I mentioned that I have now turned my .30-30 into a hunting handgun, and have had the opportunity to shoot one whitetail deer with the Super Fourteen. The shot was at eighty yards using the Hornady 130 Single Shot Pistol bullet at just under 2300 feet per second. The bullet penetrated completely going through the heart in the process and left such a blood trail that even I could follow it with no problem. Somehow that whitetail made it up a small hill and was dead 100 yards away. My load for this bullet as well as the Nosler 125 grain Ballistic Tip and the Speer 130 Flat Point is 36.0 grains of Hodgdon's H335 ignited by CCI #200 Large Rifle primers in Remington brass. The later two go 2269 and 2230 feet per second respectively over the Oehler Model 35P skyscreens.

Any of these bullet/load combinations should work fine for whitetail and similar sized game. However, if the .30-30 is to be used for mule deer or black bear, I do believe I would go with the Winchester 150 grain SilverTip or Hornady's 170 grain Jacketed Flat Point as my bullets of choice. The SilverTip will do 1900+ feet per second with either 29.0 grains of Accurate Arms 2015, 36.0 grains of Winchester's 748, or IMR's 4198.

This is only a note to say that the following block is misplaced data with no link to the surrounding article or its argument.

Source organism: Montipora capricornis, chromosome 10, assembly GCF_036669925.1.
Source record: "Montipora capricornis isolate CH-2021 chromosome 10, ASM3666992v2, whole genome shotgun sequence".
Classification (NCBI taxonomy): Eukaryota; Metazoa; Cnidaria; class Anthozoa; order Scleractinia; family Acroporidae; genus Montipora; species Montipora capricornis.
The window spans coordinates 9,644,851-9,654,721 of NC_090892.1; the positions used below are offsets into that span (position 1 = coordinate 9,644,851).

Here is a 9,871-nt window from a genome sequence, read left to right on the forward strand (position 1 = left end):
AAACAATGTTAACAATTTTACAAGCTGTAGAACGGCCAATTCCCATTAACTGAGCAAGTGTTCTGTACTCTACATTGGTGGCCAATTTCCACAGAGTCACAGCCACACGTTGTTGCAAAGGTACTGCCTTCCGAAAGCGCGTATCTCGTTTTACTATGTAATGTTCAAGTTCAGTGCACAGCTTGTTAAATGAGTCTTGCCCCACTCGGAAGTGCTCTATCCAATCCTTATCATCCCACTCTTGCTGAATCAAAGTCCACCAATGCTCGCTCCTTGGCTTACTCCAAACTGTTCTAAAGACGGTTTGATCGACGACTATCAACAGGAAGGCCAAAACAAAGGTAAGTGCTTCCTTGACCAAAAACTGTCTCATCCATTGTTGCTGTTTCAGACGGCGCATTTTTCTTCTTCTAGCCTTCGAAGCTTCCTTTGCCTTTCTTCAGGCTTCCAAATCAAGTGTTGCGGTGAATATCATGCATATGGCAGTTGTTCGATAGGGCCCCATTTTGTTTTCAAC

Switching to the heavier Hornady 170 flat point, 32.0 to 33.0 grains of H335 will give 1800 to 1900 feet per second. To use the Super Fourteen .30-30 for varminting, Speer's 110 grain Spire Point is good for 2400 to 2500 feet per second over 32.0 to 34.0 grains of Reloader 7.

It never ceases to amaze me that rifle hunters that are transformed into handgun hunters can easily lose all perspective. They would not think of going after elk with a .30-30 rifle, but they will basically cut off the butt stock, shorten the barrel by six-inches, transform it into a single-shot and then ask "What load should I use for elk?" The answer is, of course, none. The .30-30 chambered in a Contender is the perfect deer hunting handgun. If we load it properly, keep shots under 150 yards, 100 would be better, it will serve us well.